Filters are a tricky investment for DV filmmakers, I think, in that they are generally looking to spend the least amount possible and buy a single filter rather than a set. As I'm sure from your experience you are aware, Carlos, one size doesn't fit all when it comes to many types of filters--simply altering your focal length will often require switching out filters to maintain the same look, since the effects of the filter will be more or less pronounced (as is the case with diffusion, demarcation lines with grads, etc). Of course, one can make great use of whatever one has and work with the results. If you can only buy one grade of filter in a class, that's generally better than nothing at all, but consistency from shot to shot may be compromised as a result.
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Old December 7th, 2003, 07:44 PM   #59
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Charles,

I have the feeling that you may have a wrong idea about my experience or if I know what I am doing when I talk about the advantages of using grad NDs. Believe me I do know quite well what I want or what I am after.

Your explanation on how a graduated ND works is certainly on the spot, and I am very much aware of their limitations. In a way a graduated ND is very much like a split-diopter lens, in the sense that you have two separate areas that take care of two different fields.

Grads are much more easier to deal with, but you have to be careful when you move your camera. Pans are usually alright, but tilts can certainly be a problem. There's a separation area that you have to be aware of and be very conscious on how to deal with it.

Grads now come in several grades, but until recently you could only find them in .3, rarely in .6 grades. Now .9 is also available. For colour grads I certainly see a much more limited application for. They wouldn't be on my short list.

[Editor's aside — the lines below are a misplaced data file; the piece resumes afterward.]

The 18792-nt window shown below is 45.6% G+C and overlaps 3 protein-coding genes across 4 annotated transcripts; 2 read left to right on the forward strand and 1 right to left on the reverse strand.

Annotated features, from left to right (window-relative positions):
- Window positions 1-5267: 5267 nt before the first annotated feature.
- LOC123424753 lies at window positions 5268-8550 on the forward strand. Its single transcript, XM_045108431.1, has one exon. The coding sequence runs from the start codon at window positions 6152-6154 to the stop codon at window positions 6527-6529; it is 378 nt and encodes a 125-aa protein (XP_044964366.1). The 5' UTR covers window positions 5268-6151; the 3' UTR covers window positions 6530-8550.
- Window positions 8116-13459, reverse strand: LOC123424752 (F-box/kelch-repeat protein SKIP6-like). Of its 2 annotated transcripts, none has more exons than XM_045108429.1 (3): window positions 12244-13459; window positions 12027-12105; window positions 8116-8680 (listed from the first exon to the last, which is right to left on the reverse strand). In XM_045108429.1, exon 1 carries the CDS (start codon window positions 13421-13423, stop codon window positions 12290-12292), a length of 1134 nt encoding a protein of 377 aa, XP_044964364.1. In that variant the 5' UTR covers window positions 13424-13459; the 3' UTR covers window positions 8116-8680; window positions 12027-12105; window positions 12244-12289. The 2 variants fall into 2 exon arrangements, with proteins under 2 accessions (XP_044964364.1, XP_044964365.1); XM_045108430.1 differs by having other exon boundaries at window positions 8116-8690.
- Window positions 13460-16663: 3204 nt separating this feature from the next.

One thing puzzles me: why do you compare a budget minded shooter to a casual shooter? They are quite different in all respects.

What I say and stay by is that a set of at least three grad NDs may solve your shot when working in video, particularly in documentary situations which are difficult or impossible to control. More particularly in DV, where dealing with the contrasts can be even harder. They are also a must in professional video, where cameras can handle perhaps two stops more but still have the same knee problem. In fact, in "budget no object" video job I would certainly order a matte-box where I could have a very large grad filter that I could move in a straight line during the shot if necessary.

No doubt that to use a grad ND you have to know what you are doing, but that is the same with polarizers too. But grads are not so hard to learn how to properly use them. If you mean it's not the same as an UV it certainly is not. Fog and low contrast filters are also hard to work with.

My interest is not in making DV or video to look like film: is how to better shoot video that might be blown up to film. Quite a different matter. Because what I have to do is handle the video limitations so they work in my favour.

But I never tried Ultracons until now or other low contrast filters that do not take resolution away from video, which as I see it is the most important thing when blowing to film.

Carlos
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Old December 8th, 2003, 01:13 AM   #60
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Carlos, my intention was not to question if you know what you are doing. I actually indicated in the last paragraph of my post that due to your experience which you laid out for us earlier, you seemed more than qualified to speak on this issue. The comment that begins "Many readers of this forum" was not aimed at yourself.

I probably should have been more careful than to equate "casual" with "budget-minded"--these days everyone has to be budget-minded. I was referring to what I observe to be the vast majority of the users of this forum, to whom the purchase of a single filter is a substantial investment. After all, we regular hear "I want to buy a matte box to make my camera look more cool; what's the absolute cheapest one I can get?"

In this vein, then, I would personally not recommend that grads should be considered part of a "basic video kit" as many readers here know it. As we agree, you need a set of grads to cover the essentials, which is a substantial investment if we assume a minimum filter size of 4x4 (which may not necessarily cover a wide angle adaptor). I do think they are valuable as I indicated, and I do use them myself. I also use a Preston Microforce with a digital motor as a zoom control, which delivers the most delicate and sensitive response available, and I consider it part of my own "basic" shooting kit; but I wouldn't bother recommending it for readers here due to the cost.